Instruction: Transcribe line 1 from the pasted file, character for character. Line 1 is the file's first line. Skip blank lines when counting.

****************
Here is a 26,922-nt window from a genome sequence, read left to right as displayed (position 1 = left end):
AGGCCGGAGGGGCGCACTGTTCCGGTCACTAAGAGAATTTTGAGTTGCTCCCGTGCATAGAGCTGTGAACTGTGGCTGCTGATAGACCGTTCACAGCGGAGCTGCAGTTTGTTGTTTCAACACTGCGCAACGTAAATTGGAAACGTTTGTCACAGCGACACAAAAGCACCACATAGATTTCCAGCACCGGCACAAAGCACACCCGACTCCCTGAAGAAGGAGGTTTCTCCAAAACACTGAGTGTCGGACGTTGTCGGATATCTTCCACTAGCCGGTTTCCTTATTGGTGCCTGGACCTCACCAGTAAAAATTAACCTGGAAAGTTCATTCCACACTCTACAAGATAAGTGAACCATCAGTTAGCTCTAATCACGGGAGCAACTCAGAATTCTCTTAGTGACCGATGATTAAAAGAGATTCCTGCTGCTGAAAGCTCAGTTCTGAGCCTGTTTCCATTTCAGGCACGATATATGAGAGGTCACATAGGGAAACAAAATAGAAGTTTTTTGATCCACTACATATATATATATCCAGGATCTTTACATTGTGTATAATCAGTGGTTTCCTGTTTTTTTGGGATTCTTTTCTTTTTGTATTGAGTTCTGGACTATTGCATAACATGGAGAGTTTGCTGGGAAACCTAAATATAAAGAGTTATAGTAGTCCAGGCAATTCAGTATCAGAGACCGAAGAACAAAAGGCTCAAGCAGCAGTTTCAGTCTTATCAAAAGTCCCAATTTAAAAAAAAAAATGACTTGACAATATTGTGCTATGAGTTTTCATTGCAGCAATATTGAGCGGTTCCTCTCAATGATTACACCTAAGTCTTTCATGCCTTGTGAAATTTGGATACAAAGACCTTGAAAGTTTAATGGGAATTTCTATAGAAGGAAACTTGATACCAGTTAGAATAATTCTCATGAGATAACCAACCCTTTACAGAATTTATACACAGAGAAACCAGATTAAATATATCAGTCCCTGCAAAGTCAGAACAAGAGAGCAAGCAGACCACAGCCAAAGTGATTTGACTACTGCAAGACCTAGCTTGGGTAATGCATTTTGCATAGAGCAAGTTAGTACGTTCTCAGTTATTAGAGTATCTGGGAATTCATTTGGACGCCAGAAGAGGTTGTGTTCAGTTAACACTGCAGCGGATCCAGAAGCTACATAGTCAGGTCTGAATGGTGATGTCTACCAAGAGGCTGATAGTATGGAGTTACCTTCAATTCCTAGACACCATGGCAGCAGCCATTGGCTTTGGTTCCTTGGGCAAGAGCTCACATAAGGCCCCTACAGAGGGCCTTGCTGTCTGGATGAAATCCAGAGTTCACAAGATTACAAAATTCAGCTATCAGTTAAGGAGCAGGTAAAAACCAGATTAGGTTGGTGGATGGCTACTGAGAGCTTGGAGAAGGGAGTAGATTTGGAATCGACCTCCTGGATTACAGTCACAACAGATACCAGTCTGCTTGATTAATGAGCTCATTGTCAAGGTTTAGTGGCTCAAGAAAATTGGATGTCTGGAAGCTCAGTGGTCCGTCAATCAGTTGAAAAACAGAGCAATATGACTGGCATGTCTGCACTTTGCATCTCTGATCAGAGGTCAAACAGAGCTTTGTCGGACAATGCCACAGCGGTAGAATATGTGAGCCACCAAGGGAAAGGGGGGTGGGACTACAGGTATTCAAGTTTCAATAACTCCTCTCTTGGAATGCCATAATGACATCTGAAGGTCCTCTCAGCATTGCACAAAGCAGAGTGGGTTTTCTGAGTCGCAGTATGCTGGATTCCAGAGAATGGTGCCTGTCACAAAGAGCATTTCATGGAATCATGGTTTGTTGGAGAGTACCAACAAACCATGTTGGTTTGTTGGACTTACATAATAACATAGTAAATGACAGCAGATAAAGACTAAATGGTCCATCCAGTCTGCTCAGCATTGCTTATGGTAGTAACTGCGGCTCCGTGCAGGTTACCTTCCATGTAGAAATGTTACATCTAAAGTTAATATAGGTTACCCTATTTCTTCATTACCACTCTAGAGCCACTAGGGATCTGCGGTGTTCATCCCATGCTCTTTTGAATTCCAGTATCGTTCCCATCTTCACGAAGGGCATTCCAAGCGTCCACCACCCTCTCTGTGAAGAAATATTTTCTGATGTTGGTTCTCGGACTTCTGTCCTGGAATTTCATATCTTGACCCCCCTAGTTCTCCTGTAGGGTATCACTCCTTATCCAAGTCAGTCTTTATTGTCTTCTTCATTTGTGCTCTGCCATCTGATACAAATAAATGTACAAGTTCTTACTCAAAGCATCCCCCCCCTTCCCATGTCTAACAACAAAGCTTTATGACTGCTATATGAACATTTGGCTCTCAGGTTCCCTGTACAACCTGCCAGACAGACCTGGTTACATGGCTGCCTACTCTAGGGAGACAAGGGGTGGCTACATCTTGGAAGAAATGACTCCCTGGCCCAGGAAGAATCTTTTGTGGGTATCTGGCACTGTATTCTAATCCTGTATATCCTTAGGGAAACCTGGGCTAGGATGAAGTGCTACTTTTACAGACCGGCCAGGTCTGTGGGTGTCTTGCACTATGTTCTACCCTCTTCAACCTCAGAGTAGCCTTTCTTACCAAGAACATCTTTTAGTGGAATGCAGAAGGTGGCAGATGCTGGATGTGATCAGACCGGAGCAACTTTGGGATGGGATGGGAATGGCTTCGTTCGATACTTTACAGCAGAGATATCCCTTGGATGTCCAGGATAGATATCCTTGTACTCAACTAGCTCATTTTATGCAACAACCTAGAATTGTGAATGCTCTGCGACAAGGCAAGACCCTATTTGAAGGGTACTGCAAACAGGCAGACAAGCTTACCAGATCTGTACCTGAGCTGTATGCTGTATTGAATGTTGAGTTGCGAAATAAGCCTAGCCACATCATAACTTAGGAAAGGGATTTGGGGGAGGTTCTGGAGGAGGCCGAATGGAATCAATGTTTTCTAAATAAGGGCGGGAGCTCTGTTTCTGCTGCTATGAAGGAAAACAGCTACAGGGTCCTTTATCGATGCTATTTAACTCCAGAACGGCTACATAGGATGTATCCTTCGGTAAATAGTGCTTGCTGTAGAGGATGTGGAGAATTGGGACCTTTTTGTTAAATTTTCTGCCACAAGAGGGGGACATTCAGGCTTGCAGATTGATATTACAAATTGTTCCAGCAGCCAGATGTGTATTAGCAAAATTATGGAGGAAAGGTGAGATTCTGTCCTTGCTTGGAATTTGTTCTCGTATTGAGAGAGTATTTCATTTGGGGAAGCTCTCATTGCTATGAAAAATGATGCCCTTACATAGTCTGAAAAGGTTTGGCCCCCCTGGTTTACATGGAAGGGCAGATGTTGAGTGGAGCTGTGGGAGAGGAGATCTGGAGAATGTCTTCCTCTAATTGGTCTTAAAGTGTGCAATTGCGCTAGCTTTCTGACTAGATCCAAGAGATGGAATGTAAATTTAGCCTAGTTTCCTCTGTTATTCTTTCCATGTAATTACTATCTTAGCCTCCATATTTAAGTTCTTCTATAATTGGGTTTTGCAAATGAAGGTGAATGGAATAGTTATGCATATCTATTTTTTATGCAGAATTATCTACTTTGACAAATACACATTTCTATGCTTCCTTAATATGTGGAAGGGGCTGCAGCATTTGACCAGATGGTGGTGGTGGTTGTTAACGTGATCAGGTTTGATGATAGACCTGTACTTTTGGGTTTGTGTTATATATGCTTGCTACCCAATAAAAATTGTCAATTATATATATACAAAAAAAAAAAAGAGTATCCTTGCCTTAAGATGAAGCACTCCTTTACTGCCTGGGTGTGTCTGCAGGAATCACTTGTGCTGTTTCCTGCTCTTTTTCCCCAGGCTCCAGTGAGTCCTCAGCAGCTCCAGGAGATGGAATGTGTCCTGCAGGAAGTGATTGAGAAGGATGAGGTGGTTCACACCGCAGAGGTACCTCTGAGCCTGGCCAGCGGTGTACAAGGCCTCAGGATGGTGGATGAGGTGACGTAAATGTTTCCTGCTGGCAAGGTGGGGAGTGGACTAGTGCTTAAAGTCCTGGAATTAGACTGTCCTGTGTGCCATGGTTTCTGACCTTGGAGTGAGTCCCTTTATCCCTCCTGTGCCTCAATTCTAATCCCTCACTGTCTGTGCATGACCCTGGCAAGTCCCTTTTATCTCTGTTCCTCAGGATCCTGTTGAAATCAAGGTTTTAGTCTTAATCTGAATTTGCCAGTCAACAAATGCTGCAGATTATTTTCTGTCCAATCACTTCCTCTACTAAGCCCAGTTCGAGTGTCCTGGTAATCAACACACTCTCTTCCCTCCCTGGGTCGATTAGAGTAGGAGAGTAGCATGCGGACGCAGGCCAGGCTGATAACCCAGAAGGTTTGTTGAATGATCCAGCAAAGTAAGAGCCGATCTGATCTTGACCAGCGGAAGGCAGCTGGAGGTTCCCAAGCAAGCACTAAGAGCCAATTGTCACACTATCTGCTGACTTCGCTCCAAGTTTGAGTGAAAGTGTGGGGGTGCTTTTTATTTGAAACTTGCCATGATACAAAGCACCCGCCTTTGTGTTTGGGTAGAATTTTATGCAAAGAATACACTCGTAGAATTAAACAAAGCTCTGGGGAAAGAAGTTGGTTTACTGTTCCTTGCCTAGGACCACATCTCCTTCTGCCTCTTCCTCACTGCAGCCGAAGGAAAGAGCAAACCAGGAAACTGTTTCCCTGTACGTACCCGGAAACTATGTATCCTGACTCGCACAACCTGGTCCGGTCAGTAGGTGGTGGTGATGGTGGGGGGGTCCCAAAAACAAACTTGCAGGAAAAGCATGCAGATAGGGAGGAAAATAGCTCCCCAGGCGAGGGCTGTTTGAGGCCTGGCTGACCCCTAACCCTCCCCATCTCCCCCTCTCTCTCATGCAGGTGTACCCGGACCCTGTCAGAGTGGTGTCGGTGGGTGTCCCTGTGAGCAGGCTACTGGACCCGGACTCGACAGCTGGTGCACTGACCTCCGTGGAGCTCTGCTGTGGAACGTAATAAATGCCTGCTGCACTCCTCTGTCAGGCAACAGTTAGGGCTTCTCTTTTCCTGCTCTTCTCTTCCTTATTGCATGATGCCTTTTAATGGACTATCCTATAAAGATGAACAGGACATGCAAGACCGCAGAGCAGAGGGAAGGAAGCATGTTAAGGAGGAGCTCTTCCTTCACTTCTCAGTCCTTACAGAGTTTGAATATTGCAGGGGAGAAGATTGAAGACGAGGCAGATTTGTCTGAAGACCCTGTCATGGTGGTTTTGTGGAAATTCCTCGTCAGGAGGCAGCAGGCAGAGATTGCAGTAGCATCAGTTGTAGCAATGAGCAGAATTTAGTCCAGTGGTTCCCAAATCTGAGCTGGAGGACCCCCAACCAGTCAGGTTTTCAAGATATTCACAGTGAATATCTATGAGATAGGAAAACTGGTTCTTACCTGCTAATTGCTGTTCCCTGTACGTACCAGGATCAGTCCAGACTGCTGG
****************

Here is a 26,922-nt window from a genome sequence, read left to right as displayed (position 1 = left end):